Thursday, April 23, 2009

Ya Know The Rules: Contact Zones

Newcomers to the sport of derby are often confused and bewildered by the gameplay of a sport that many of us may not have grown up watching or playing. It's easy enough to tell these soon-to-be fans to watch the skaters with the stars on their helmets (jammers) try and pass their respective opponents, while the skaters without stars (blockers) try to hinder their opponents and help their teammates. The sport is fast-paced and action-packed enough for this simple pointer to be enough for many casual and first-time fans to enjoy the sport.

But what about the rest of us? The true fans, nerds, and geeks of the sport. Roller derby gameplay is as complicated and as subtly nuanced as the play of any sport, if not more so. Understanding the rules, and how they're interpreted and applied in different situations, can be challenging - all the more so due to the fact that this is a relatively young sport and the rules evolution is still in that quick and dirty phase where significant updates and changes seem to occur almost each season.

You needn't be a total geek about the minutae to enjoy the sport (God bless the fan who's happy to just watch athletic women skating and hitting each other), but odds are you'll occasionally find yourself confused by the refs' calls or the strategy employed by teams if you don't have a good working knowledge of the sport.

I'm no ref, nor any type of "derby expert" and I don't claim any special knowledge or insight - aside from the fact that I've read each iteration of the Official WFTDA Rules (currently on edition 3.1) that's been accepted and I've been watching the sport since about 2005 - but I'd like to start a semi-regular segment here on the Coroner's Inquest that takes a little closer look as some of the more interesting, important, controversial, or misunderstood rules that govern the sport we love.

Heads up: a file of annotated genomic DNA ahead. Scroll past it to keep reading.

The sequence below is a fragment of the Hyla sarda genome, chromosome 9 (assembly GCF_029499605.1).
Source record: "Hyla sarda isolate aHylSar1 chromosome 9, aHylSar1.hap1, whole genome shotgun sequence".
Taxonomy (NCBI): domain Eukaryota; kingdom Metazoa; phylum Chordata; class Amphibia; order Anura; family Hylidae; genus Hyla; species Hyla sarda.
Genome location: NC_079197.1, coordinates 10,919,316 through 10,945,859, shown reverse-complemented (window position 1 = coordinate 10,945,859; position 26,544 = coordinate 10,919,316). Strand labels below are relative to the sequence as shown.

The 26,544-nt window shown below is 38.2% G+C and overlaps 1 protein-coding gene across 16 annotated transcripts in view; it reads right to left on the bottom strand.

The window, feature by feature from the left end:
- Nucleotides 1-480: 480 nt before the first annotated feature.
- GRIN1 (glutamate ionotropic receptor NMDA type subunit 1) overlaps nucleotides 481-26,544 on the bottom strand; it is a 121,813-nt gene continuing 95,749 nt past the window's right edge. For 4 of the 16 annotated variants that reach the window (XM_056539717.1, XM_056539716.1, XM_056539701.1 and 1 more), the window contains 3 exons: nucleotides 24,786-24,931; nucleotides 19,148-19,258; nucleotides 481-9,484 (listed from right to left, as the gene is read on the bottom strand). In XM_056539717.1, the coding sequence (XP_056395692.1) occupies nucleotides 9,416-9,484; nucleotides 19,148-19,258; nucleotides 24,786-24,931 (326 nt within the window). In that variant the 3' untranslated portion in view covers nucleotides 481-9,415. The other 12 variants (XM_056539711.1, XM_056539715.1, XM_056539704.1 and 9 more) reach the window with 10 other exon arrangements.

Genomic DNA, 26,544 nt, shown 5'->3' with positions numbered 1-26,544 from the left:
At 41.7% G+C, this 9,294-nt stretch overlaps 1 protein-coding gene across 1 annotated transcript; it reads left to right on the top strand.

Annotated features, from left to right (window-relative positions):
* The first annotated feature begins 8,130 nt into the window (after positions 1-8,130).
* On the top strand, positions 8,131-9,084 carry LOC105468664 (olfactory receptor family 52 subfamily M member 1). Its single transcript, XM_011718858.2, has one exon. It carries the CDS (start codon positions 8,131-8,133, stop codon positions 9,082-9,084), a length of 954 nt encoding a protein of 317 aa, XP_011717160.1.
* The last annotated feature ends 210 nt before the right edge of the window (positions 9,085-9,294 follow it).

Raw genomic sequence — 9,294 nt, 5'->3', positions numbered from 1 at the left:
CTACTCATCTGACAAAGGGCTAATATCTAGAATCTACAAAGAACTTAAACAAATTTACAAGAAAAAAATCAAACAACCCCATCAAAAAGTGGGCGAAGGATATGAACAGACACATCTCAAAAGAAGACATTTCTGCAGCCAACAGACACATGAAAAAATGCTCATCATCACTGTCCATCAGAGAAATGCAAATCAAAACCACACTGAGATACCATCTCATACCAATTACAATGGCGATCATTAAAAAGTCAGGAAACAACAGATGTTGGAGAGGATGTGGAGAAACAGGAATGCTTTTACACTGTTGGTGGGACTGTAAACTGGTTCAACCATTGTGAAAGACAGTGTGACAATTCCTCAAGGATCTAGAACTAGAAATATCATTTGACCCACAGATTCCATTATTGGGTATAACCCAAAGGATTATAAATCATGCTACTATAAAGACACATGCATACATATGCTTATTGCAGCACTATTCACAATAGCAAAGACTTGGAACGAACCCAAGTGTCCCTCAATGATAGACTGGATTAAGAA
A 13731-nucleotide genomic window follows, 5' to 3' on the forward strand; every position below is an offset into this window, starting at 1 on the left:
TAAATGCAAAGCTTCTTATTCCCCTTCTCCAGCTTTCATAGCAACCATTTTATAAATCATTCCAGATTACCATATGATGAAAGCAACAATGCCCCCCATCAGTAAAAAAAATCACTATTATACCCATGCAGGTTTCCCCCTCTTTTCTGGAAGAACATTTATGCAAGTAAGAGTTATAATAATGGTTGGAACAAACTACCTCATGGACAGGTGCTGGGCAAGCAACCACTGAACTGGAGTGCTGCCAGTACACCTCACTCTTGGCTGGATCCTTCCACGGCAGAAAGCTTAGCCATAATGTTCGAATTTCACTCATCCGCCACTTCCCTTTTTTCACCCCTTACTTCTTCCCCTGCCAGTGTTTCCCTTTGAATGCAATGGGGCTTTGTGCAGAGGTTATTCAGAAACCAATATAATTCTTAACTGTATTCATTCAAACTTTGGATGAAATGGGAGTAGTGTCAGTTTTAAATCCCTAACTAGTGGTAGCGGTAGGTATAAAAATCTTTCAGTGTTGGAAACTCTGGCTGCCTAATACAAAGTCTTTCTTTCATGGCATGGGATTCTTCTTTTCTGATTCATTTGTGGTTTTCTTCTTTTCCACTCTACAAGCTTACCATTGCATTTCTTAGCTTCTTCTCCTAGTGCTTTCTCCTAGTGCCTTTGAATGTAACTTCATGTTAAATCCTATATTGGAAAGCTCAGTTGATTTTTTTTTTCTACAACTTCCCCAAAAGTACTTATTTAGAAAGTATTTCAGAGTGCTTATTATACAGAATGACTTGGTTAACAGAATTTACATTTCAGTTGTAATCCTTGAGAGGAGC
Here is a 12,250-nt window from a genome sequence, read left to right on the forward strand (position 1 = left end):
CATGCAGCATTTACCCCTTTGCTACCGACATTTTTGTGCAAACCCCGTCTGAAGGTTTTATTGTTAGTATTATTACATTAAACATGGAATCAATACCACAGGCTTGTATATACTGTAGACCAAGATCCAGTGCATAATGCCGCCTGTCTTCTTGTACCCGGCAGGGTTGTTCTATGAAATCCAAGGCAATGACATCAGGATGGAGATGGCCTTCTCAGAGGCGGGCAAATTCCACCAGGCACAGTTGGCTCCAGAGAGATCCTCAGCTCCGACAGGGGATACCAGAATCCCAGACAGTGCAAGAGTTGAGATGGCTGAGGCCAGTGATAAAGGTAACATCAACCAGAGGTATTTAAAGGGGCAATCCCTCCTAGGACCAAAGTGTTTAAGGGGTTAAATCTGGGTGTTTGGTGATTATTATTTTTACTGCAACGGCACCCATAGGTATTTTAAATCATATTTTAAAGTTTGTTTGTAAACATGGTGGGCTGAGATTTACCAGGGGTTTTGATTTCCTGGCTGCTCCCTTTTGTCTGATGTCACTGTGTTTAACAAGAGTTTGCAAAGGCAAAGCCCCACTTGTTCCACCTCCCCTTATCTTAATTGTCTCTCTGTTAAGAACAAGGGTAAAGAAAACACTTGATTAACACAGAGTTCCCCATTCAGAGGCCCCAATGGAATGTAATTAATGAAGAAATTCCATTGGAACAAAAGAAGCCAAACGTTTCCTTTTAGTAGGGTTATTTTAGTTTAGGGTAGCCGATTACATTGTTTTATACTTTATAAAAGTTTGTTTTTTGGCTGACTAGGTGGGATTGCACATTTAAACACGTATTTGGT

Hopefully y'all (a) will find this interesting and informative and (b) will participate with discussion in the comments. So, without any further ado (and with apologies to the mighty KRS-ONE), let me pose the question: ya know the rules?

What are "Contact Zones"?

Rule 5.2 defines them as the legal and illegal "blocking zones" (parts of the body used by skaters initiating hits) and "target zones" (parts of the body in which a skater receives a hit). Rule 5.2.1 defines the "legal target zones", 5.2.2 the "illegal target zones", 5.2.3 the "legal blocking zones", and 5.2.4 the "illegal blocking zones".

WFTDA provides helpful diagrams of the Contact Zones here:
Target Zones
Blocking Zones

It's important to note (and readily apparent when you look at the diagrams) that the legal target zones and blocking zones are not the same!

For instance, under it is legal to initiate a block with any part of a skater's torso - including her back. However, under it is illegal to deliver a hit to the back of a skater's torso, booty (yes, they use the word "booty" in the official rules), or thigh.

OK, think you got that? Let's throw in another wrinkle: Rule 5.1.2 states that "[t]he skater who makes contact with a target zone of an opponent is considered the initiator of the block. The initiator of the block is always responsible for the legality of the contact."